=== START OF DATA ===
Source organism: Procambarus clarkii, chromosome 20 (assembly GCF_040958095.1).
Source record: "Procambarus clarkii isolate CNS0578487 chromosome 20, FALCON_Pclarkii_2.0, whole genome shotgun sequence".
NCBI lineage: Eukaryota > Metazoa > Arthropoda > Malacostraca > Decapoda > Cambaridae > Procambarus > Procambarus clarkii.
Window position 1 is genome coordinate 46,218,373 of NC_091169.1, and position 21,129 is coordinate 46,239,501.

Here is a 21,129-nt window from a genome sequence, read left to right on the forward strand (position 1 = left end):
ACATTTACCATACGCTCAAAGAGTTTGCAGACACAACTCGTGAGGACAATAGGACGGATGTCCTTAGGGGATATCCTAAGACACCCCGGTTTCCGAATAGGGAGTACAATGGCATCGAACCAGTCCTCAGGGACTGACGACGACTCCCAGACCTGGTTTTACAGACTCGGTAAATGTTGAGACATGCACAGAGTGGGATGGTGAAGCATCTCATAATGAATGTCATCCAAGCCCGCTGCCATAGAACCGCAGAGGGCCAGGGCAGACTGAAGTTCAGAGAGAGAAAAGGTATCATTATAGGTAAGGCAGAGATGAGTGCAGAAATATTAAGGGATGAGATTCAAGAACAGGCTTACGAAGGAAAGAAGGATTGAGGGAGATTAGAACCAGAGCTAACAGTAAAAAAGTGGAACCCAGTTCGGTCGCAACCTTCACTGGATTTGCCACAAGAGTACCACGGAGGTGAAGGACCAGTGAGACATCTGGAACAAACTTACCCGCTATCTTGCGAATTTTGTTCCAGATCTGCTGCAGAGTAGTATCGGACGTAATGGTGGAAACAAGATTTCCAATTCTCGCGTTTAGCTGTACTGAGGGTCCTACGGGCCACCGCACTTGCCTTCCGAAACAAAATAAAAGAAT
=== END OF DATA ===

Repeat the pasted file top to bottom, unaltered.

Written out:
Source organism: Procambarus clarkii, chromosome 20 (assembly GCF_040958095.1).
Source record: "Procambarus clarkii isolate CNS0578487 chromosome 20, FALCON_Pclarkii_2.0, whole genome shotgun sequence".
NCBI lineage: Eukaryota > Metazoa > Arthropoda > Malacostraca > Decapoda > Cambaridae > Procambarus > Procambarus clarkii.
Window position 1 is genome coordinate 46,218,373 of NC_091169.1, and position 21,129 is coordinate 46,239,501.

Here is a 21,129-nt window from a genome sequence, read left to right on the forward strand (position 1 = left end):
ACATTTACCATACGCTCAAAGAGTTTGCAGACACAACTCGTGAGGACAATAGGACGGATGTCCTTAGGGGATATCCTAAGACACCCCGGTTTCCGAATAGGGAGTACAATGGCATCGAACCAGTCCTCAGGGACTGACGACGACTCCCAGACCTGGTTTTACAGACTCGGTAAATGTTGAGACATGCACAGAGTGGGATGGTGAAGCATCTCATAATGAATGTCATCCAAGCCCGCTGCCATAGAACCGCAGAGGGCCAGGGCAGACTGAAGTTCAGAGAGAGAAAAGGTATCATTATAGGTAAGGCAGAGATGAGTGCAGAAATATTAAGGGATGAGATTCAAGAACAGGCTTACGAAGGAAAGAAGGATTGAGGGAGATTAGAACCAGAGCTAACAGTAAAAAAGTGGAACCCAGTTCGGTCGCAACCTTCACTGGATTTGCCACAAGAGTACCACGGAGGTGAAGGACCAGTGAGACATCTGGAACAAACTTACCCGCTATCTTGCGAATTTTGTTCCAGATCTGCTGCAGAGTAGTATCGGACGTAATGGTGGAAACAAGATTTCCAATTCTCGCGTTTAGCTGTACTGAGGGTCCTACGGGCCACCGCACTTGCCTTCCGAAACAAAATAAAAGAAT